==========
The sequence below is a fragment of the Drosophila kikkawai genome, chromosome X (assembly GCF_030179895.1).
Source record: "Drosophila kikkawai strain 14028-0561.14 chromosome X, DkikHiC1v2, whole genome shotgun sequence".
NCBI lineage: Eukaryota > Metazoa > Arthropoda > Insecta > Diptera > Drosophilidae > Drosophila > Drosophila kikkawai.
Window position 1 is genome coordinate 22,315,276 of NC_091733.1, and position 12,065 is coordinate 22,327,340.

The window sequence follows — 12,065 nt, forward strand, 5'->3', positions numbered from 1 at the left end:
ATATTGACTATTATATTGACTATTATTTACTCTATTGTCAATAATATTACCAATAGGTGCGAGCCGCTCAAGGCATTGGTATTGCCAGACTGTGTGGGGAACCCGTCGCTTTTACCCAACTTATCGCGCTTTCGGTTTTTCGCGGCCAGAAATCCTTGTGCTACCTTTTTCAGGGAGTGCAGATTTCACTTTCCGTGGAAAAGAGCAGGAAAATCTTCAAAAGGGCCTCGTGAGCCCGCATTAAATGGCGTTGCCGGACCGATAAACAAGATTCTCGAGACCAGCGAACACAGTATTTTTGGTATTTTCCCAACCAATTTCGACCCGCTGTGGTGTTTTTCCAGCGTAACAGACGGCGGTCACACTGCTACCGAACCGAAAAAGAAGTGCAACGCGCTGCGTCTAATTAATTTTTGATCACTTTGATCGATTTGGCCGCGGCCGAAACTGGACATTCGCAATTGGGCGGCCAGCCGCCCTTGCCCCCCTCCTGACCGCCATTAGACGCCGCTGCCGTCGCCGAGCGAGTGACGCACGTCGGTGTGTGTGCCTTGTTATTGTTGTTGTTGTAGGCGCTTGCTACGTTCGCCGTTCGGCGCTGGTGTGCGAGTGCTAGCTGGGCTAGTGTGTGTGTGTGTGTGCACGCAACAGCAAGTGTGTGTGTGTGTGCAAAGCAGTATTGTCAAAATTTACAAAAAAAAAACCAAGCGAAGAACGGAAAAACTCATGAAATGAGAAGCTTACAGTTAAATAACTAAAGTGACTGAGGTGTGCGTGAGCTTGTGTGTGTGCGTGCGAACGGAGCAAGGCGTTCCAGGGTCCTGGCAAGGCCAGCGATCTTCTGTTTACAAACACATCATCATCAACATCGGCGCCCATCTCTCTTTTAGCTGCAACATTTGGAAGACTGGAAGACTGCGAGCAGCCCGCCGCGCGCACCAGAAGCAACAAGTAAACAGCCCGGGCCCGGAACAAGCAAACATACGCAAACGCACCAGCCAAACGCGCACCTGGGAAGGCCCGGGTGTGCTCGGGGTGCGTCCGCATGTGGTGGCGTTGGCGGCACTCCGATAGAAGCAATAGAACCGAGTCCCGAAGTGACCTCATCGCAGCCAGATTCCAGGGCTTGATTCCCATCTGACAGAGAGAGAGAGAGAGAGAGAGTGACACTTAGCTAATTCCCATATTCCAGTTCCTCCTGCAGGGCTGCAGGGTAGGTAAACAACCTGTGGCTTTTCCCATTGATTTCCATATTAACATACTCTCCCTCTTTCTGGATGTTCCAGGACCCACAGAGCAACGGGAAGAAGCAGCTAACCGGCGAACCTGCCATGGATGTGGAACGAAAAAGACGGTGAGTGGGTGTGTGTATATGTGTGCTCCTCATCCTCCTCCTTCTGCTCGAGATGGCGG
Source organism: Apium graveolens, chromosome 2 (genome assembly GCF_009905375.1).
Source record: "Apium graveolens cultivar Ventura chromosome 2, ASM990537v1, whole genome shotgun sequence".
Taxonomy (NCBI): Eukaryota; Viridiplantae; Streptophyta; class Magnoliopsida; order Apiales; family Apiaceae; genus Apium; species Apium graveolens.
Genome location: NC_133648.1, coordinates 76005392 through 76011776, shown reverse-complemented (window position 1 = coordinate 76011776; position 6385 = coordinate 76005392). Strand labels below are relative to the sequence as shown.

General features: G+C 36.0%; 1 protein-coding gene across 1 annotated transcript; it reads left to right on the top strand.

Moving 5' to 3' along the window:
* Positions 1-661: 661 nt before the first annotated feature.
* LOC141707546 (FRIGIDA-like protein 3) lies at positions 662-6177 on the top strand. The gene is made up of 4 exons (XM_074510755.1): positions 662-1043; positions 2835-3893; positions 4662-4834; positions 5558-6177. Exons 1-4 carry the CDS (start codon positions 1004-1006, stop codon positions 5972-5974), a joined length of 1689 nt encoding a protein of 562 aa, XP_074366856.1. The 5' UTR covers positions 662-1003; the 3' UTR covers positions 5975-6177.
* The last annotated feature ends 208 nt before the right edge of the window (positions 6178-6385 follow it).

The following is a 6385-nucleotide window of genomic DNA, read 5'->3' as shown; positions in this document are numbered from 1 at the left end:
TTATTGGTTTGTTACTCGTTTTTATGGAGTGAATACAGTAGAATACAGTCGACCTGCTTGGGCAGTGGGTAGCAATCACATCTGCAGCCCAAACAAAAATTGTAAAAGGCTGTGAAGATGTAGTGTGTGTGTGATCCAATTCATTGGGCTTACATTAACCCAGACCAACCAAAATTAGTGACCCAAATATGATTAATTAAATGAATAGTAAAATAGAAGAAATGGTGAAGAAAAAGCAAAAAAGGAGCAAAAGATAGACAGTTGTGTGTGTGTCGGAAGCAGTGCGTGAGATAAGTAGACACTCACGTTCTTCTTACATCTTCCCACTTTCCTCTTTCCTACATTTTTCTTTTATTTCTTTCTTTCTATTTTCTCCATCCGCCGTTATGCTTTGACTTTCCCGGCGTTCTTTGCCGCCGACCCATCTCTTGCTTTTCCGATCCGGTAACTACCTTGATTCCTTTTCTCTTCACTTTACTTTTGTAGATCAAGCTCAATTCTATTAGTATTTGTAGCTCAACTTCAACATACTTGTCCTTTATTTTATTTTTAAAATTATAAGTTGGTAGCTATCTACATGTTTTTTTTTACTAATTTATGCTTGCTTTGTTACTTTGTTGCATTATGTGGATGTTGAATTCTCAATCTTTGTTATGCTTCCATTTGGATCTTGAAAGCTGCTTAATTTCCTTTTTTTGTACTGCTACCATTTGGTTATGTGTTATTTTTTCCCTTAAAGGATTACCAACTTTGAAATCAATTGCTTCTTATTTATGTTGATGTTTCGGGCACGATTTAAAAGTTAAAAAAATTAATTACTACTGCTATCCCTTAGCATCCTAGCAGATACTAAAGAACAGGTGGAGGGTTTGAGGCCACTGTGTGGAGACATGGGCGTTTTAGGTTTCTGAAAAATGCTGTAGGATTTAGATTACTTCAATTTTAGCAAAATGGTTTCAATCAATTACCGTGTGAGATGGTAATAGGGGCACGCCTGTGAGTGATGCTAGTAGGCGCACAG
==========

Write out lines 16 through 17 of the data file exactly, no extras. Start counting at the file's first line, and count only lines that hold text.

The following is a 6385-nucleotide window of genomic DNA, read 5'->3' as shown; positions in this document are numbered from 1 at the left end:
TTATTGGTTTGTTACTCGTTTTTATGGAGTGAATACAGTAGAATACAGTCGACCTGCTTGGGCAGTGGGTAGCAATCACATCTGCAGCCCAAACAAAAATTGTAAAAGGCTGTGAAGATGTAGTGTGTGTGTGATCCAATTCATTGGGCTTACATTAACCCAGACCAACCAAAATTAGTGACCCAAATATGATTAATTAAATGAATAGTAAAATAGAAGAAATGGTGAAGAAAAAGCAAAAAAGGAGCAAAAGATAGACAGTTGTGTGTGTGTCGGAAGCAGTGCGTGAGATAAGTAGACACTCACGTTCTTCTTACATCTTCCCACTTTCCTCTTTCCTACATTTTTCTTTTATTTCTTTCTTTCTATTTTCTCCATCCGCCGTTATGCTTTGACTTTCCCGGCGTTCTTTGCCGCCGACCCATCTCTTGCTTTTCCGATCCGGTAACTACCTTGATTCCTTTTCTCTTCACTTTACTTTTGTAGATCAAGCTCAATTCTATTAGTATTTGTAGCTCAACTTCAACATACTTGTCCTTTATTTTATTTTTAAAATTATAAGTTGGTAGCTATCTACATGTTTTTTTTTACTAATTTATGCTTGCTTTGTTACTTTGTTGCATTATGTGGATGTTGAATTCTCAATCTTTGTTATGCTTCCATTTGGATCTTGAAAGCTGCTTAATTTCCTTTTTTTGTACTGCTACCATTTGGTTATGTGTTATTTTTTCCCTTAAAGGATTACCAACTTTGAAATCAATTGCTTCTTATTTATGTTGATGTTTCGGGCACGATTTAAAAGTTAAAAAAATTAATTACTACTGCTATCCCTTAGCATCCTAGCAGATACTAAAGAACAGGTGGAGGGTTTGAGGCCACTGTGTGGAGACATGGGCGTTTTAGGTTTCTGAAAAATGCTGTAGGATTTAGATTACTTCAATTTTAGCAAAATGGTTTCAATCAATTACCGTGTGAGATGGTAATAGGGGCACGCCTGTGAGTGATGCTAGTAGGCGCACAG